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Last year I gave you my heart…

December 16, 2012

It’s the last couple of weeks of 2012 and, like many people, I’ve been pondering the achievements (or lack of them) of the passing year and dreaming about the possibilities of the forthcoming year.

Broken Drum Records is my baby – the fruit of my spiritual and emotional loins, the way to express the inexpressible to a largely indifferent world. I am fortunate in that life has led me to some musical companions who either share some of the vision or whose own creative aspirations allow them to travel alongside me for a while.

In 2012, we released a few collections of tunes of which I am very proud. Secret Archives of the Vatican released Panjandrum and War on Terra and Thousand Yard Prayer released World Without End and Nine Ships. As of 16 December, downloads from our Bandcamp pages were as follows:

  • Panjandrum 367
  • War on Terra 264
  • World Without End 94
  • Nine Ships 45

During the last couple of weeks, I’ve been browsing through old copies of the now defunct Straight No Chaser magazine and also making a point of listening to some of the many CDs I’ve acquired over the years that never quite got the attention they deserved. In both cases I was reminded of some of the reasons I wanted to make music and what it was that excited me all those years ago when I decided to start recording and releasing my own music. There are a lot of things: funky grooves, complex rhythms, bowel-loosening bass, squelchy synths, evocative sounds of Middle-Eastern and Asian instruments, world-creating soundscapes, story-telling titles, genre-confounding juxtapositions, wicked cover art, preconception-defying lyrics, music-industry-ignoring distribution models, enthusiastic and uncynical music journalism – and much, much more.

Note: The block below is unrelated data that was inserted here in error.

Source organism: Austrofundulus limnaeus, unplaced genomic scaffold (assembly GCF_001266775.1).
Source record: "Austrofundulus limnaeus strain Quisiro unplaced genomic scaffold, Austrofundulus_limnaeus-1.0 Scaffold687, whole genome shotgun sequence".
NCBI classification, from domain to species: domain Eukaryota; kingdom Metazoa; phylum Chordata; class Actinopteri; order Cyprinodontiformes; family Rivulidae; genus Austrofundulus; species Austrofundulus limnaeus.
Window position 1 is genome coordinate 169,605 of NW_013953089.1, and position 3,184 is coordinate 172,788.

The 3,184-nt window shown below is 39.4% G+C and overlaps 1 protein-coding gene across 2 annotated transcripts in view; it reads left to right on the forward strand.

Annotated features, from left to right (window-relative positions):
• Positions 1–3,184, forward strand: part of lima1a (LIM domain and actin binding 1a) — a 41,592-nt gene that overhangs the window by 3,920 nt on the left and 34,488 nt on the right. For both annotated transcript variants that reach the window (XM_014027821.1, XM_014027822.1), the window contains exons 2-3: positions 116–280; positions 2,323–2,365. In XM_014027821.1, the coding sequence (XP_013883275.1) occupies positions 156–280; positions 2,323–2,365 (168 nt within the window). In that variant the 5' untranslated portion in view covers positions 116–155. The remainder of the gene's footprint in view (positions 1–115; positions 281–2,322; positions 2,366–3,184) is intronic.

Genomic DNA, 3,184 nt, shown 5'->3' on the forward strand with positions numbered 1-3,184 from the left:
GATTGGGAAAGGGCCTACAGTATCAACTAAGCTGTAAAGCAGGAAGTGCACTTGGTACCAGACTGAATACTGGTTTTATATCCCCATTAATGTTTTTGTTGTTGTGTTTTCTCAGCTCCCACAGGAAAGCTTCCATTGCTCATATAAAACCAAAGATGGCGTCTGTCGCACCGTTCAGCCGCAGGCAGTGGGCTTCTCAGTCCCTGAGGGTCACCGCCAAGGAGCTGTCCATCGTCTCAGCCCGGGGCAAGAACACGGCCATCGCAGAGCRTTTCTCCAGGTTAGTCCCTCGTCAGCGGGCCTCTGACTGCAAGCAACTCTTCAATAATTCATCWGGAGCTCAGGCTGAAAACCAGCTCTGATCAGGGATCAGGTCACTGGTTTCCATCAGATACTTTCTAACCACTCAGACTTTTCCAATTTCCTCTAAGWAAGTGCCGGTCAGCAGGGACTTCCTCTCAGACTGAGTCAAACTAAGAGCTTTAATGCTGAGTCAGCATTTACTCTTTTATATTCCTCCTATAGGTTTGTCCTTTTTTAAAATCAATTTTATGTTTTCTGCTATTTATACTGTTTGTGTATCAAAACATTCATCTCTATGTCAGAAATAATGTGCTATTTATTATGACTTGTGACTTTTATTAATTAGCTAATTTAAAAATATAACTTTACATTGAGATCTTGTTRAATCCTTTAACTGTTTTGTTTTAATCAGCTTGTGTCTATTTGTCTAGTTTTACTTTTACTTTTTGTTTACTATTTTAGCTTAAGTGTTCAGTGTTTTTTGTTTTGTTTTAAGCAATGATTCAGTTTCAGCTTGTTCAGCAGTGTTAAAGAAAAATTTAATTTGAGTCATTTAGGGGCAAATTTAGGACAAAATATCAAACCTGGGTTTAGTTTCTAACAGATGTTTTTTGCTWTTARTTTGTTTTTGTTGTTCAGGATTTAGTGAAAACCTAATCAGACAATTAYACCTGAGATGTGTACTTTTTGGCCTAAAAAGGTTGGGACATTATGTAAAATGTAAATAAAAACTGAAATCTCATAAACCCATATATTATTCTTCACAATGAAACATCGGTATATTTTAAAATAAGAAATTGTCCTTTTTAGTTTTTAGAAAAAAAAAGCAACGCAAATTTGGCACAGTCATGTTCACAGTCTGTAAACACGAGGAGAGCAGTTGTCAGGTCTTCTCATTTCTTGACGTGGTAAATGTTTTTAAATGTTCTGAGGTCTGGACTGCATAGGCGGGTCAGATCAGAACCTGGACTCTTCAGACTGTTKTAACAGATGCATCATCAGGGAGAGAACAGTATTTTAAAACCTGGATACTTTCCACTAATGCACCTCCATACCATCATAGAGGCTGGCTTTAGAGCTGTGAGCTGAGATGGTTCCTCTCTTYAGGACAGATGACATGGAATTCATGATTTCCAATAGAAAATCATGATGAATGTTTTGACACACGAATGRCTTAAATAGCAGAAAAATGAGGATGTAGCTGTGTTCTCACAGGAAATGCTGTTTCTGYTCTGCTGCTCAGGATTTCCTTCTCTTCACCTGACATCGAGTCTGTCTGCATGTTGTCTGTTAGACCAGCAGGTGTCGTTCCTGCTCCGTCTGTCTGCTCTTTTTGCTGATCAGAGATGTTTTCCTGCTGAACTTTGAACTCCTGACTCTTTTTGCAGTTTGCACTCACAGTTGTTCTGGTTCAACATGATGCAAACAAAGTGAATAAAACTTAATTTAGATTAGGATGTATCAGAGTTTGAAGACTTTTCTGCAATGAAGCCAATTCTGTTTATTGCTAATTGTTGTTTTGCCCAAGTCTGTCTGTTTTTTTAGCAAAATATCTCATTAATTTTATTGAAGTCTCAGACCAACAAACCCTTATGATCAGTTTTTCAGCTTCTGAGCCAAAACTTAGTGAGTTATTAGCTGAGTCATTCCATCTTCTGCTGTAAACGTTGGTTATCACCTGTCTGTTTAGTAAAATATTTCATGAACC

Well, all that thinking, combined with the above download numbers, has left me feeling a little frustrated.

In one sense, the download numbers for Secret Archives aren’t too bad. The Archives are not a well known band and do almost no gigs. (Speaking of which, various “promoters” this year talked to us of gigs then that was the last we heard. That’s frustrating too). Secret Archives releases continue to be downloaded at a steady trickle and eventually reach respectable numbers (2011’s Barbary Lion, for example, has reach 650 downloads). However, I’m particularly frustrated at the low numbers for Thousand Yard Prayer‘s releases, considering that Nine Ships in particular is, IMHO, a masterpiece of the samplist’s art and is almost unique in the world of electronica in having no tunes in standard 4/4 time and in using non-Western tunings on most tunes. It also kicks arse in a basstastic, desert-riddim, 1001 nights fashion.

Nine Ships Cover_300dpi

At the end of the day, we’re left with the question: “What is success?” Is it sales or downloads? If that is the case, we’re pretty unsuccessful. Is it in achieving creative ends? Maybe we’re doing alright. We have consciously eschewed the paradigms of the dying mainstream music industry and I’m certainly not changing my mind on any aspect of that debate. However, I’m led to the inescapable conclusion that success in terms of increased listeners (as the old music industry knows full well) has nothing to do with good music, creativity, originality etc but is purely to do with cold hard cash and cold heartless marketing. If we had the money to advertise in the right places, butter up the appropriate music journalists, create some cool merchandise to help with cash flow, we could probably do much better. This saddens me because we don’t have the cold, hard cash.

We already have some new projects in the pipeline for 2013. I’m genuinely excited by some of the ideas we’re working on. Somehow, though, I need a change in this coming year. I need to recapture some of that buzz I got from new music back in the day and I need to see our releases reaching many more people. We release everything now on a name-your-own-price basis, which can include free, so it’s not about making money. It is about getting the recognition that I believe the music deserves. There’s an old adage that if you keep doing the same thing, you’ll keep getting the same results. We want different results, so we’ll need to do a different thing. I don’t know what it is yet but feel free to join me on the journey.